The Personal Protective Equipment at Work (Amendment) Regulations 2022, also known as PPER 2022, will come into force on the 6th of April.
Wondering what this means for your business? And if your responsibilities as an employer or employee have changed?
Then keep on reading – we’ve put together this quick guide to help you navigate the new PPE regulations, covering everything from limb (b) workers to legislation enforcement.
PPER 2022: What Has Changed?
Under the new PPE regulations, duties of employers and employees remain the same, but will be extended to include limb (b) workers.
The PPER 2022 regulations amend the 1992 regulations to extend “employers’ and employees’ duties in respect of PPE to a wider group of workers”.
What is a Limb (b) Worker?
HSE describes limb (b) workers as those who have a more casual employment relationship and work under a contract for service. Currently, limb (b) workers do not come under the scope of the Personal Protective Equipment at Work Regulations 1992.
Limb (b) workers are often understood as “dependent contractors”. They tend to carry out more irregular work and have a contract or arrangement (does not need to be written) to do work for a reward/payment. Limb (b) workers must generally carry out the work personally as opposed to sending someone else to do it.
By contrast, limb (a) workers are those that have a contract of employment, which were already covered under the PPER 1992.
Every employer-worker relationship is different and specific to the business. The exact status of any worker can only be determined by a tribunal or court.
Example of limb (b) workers: Uber drivers, as declared by the Supreme court.
Employers: What Are Your New Responsibilities?
As an employer, you need to understand whether the 2022 PPE regulations affect your business and how you can ensure that you comply with them.
By April 6th, you will need to make sure that there are no differences in the way PPE is provided to your workforce, i.e. your limb (a) and (b) workers.
You’ll need to undertake a risk assessment and provide suitable PPE when necessary to everyone that falls under the definition of worker.
A quick reminder – the Personal Protective Equipment at Work Regulations 1992 define PPE as “all equipment (including clothing affording protection against the weather) which is intended to be worn or held by a person at work and which protects the person against one or more risks to that person’s health or safety, and any addition or accessory designed to meet that objective”. PPE can be anything from gloves and disposable overalls to safety boots.
Where required, you need to provide suitable personal protective equipment free of charge, and ensure that this is compatible with the user, maintained, correctly stored and properly used. You’ll also need to ensure that your workers are properly trained to use it.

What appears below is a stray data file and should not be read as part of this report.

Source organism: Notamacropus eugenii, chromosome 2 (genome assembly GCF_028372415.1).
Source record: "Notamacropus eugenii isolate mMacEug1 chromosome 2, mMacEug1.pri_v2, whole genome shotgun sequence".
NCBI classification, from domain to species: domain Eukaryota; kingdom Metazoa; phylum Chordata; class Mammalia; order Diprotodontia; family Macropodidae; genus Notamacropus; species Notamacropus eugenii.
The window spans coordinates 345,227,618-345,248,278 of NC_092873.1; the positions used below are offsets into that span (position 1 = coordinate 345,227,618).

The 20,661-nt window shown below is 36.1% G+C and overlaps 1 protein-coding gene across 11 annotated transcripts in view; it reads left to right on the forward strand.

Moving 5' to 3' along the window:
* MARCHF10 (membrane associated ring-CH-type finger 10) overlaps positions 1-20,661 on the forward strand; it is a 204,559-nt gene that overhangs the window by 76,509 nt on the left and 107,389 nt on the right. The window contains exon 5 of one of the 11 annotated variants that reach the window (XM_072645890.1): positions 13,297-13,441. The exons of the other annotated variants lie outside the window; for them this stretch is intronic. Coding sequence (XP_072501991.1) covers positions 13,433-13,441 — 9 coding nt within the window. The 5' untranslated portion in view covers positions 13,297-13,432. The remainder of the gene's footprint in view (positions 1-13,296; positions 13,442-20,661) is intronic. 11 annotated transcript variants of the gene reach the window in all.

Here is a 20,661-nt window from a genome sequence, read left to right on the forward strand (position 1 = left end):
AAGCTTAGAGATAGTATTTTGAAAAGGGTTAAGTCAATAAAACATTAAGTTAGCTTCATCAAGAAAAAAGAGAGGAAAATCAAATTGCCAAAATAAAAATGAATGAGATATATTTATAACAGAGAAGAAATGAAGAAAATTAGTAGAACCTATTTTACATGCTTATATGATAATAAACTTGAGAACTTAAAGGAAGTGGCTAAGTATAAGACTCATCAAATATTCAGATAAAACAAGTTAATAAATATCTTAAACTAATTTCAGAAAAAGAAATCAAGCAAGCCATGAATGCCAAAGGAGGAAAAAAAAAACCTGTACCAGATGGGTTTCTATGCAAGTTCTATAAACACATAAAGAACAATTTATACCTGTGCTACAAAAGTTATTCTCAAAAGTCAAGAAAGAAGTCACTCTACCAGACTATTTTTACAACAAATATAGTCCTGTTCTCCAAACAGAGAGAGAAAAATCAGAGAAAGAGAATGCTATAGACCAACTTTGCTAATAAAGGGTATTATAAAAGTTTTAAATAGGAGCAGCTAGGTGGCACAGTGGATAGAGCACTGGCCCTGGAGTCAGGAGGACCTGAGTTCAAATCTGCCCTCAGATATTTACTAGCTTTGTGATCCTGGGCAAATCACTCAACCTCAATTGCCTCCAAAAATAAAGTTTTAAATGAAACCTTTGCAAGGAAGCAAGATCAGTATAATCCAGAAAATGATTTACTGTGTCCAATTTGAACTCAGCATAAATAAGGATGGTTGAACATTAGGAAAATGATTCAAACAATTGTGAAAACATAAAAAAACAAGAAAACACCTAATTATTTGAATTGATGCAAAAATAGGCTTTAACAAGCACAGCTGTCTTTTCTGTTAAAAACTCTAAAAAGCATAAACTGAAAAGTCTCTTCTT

In terms of regulations, nothing has changed. You just need to make sure that you extend what you already have in place to limb (b) workers if you employ any.
How Are PPE Laws Enforced in the UK?
As part of their routine visits, inspectors from HSE will assess PPE in your business to see if you are complying with regulations.
If you are found not to be compliant with regulations, the HSE inspector may give you verbal or written advice or even enforcement actions which can result in prosecution.
Why is this so important? PPE is needed to reduce the risk of injury or illness, offering an added layer of protection in the event of an accident or against the elements. Even if you’re applying safe systems and controls in your business, there might still be a risk to your workers’ health and safety, which needs to be mitigated.
PPE New Regulations 2022: A Summary
Here’s a quick bullet-point list of what was covered in this article which summarises the new PPE regulations:
- PPER 2022 will come into force on the 6th of April
- Your duties remain the same, but will be extended to limb (b) workers
- Limb (b) workers are those that have a more casual and irregular working relationship with your business
- Make sure there are no differences in the provision of PPE to your workforce
- Make sure you’re following PPER 1992 regulations
If you’re looking for Health & Safety consultancy services and advice, we’ve got a team of experienced specialists that can help. Whether you’re after documented risk assessments, a bespoke Health & Safety policy, or accident support, you can get in touch with us here.
If, on the other hand, you are looking for personal protective equipment, Complete Safety Supplies offer a range of high-quality workwear, footwear and more, from leading brands such as Supertouch, Alsico, FlexiTog, Dunlop and Click. From hi-vis tops to freezer clothing, Complete Safety Supplies support businesses in a variety of industries like food manufacturing or construction.
Personal protective equipment at work (Third Edition), HSE, Series Code L25, 2015, Accessed in March 2022
Personal protective equipment (PPE) at work regulations from 6 April 2022, HSE Guidance, Accessed in March 2022
Health and safety for gig economy, agency and temporary workers, HSE Gov, Accessed in March 2022
How to manage health and safety, Health and Safety Executive, Accessed in March 2022
Inspectors and the law, Health and Safety Executive, Accessed in March 2022